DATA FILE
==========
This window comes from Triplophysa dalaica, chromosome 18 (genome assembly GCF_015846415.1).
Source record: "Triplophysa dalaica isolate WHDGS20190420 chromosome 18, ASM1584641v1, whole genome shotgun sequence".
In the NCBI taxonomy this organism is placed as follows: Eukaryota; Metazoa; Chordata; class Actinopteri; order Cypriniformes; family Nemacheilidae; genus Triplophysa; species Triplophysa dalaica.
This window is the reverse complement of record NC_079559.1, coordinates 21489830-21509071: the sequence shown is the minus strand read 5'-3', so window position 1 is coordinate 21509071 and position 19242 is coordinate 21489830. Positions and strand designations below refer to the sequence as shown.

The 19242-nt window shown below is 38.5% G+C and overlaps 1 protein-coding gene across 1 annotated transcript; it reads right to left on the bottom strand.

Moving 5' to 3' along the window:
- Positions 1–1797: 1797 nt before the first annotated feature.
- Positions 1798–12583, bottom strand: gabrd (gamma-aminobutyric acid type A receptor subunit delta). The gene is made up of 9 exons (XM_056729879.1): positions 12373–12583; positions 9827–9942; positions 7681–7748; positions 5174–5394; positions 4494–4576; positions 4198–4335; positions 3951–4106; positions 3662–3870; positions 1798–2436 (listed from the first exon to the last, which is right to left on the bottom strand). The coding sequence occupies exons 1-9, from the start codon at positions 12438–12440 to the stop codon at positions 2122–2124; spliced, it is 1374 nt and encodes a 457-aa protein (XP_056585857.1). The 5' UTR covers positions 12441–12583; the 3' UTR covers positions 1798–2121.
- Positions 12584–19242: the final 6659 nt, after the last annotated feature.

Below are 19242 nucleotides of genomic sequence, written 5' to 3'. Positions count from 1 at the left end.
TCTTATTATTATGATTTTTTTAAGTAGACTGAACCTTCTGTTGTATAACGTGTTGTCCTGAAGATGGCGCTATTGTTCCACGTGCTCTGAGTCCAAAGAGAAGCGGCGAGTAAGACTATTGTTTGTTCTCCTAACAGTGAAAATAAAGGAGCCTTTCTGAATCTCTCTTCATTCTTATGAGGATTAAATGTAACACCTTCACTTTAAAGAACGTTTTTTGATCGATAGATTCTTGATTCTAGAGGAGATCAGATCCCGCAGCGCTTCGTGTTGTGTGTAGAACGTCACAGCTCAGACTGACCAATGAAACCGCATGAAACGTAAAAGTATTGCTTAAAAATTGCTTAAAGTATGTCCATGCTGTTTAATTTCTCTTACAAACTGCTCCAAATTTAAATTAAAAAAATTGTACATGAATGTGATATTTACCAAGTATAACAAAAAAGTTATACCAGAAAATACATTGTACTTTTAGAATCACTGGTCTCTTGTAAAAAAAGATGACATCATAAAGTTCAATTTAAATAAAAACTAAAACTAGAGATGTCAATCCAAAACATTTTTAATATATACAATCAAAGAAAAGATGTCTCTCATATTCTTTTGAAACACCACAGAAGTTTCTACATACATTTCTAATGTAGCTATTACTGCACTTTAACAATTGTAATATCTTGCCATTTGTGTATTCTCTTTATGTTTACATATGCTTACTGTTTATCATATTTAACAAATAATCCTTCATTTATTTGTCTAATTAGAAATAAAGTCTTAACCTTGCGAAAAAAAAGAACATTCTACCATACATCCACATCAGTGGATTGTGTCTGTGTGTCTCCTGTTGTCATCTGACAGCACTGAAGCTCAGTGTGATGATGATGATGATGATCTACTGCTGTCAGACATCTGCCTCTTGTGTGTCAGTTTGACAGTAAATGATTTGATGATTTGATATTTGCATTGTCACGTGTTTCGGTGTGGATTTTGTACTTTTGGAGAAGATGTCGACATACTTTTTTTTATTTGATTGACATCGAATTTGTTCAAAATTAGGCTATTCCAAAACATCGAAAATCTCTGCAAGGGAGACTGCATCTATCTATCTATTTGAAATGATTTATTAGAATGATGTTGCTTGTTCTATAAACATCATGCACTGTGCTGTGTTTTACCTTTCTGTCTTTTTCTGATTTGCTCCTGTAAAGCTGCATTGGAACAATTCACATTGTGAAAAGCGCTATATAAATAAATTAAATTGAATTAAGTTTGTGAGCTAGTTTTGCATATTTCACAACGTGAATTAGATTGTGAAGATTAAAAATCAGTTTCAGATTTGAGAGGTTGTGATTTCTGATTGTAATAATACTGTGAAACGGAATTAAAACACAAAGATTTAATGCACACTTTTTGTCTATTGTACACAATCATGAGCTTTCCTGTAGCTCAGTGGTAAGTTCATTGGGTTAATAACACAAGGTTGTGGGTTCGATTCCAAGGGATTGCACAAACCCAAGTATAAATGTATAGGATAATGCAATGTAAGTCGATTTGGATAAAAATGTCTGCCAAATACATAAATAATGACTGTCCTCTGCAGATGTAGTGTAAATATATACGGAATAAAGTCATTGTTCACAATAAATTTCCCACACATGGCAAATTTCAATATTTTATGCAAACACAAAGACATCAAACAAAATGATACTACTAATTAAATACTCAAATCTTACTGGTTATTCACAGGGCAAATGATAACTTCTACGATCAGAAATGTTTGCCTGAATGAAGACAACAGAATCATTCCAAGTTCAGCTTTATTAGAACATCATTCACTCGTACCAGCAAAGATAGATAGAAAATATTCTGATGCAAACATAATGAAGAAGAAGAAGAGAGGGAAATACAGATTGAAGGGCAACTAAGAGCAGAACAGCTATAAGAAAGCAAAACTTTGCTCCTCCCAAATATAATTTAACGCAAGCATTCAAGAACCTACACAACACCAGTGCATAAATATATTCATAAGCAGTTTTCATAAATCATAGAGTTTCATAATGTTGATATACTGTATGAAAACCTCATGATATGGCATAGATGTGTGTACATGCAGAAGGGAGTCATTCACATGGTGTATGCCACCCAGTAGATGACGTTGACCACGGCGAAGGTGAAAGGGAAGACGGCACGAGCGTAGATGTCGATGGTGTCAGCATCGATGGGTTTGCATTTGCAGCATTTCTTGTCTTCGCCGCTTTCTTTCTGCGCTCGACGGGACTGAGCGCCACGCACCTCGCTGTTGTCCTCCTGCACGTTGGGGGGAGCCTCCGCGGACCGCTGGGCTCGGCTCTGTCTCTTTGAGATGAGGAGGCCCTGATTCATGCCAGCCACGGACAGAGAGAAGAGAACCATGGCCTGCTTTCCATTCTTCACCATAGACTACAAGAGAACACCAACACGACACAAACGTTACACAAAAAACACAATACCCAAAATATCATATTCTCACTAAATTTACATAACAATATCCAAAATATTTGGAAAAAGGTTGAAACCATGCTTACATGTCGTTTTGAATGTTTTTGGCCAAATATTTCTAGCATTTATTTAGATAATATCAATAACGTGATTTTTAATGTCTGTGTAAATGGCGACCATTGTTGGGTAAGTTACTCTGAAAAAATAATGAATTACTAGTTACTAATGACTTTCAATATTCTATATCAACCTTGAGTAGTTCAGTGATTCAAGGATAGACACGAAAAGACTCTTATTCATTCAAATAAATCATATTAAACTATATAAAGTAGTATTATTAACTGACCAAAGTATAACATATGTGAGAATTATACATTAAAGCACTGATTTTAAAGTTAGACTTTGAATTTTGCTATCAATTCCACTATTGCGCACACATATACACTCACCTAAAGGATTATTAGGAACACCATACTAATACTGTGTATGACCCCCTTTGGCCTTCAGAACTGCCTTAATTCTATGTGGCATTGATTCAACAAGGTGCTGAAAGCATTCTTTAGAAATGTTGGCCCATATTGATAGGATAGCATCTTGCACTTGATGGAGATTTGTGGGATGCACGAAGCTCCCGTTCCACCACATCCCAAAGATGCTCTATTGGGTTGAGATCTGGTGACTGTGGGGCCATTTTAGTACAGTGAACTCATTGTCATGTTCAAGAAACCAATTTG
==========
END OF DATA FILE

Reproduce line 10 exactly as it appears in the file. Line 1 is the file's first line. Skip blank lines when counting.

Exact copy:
Below are 19242 nucleotides of genomic sequence, written 5' to 3'. Positions count from 1 at the left end.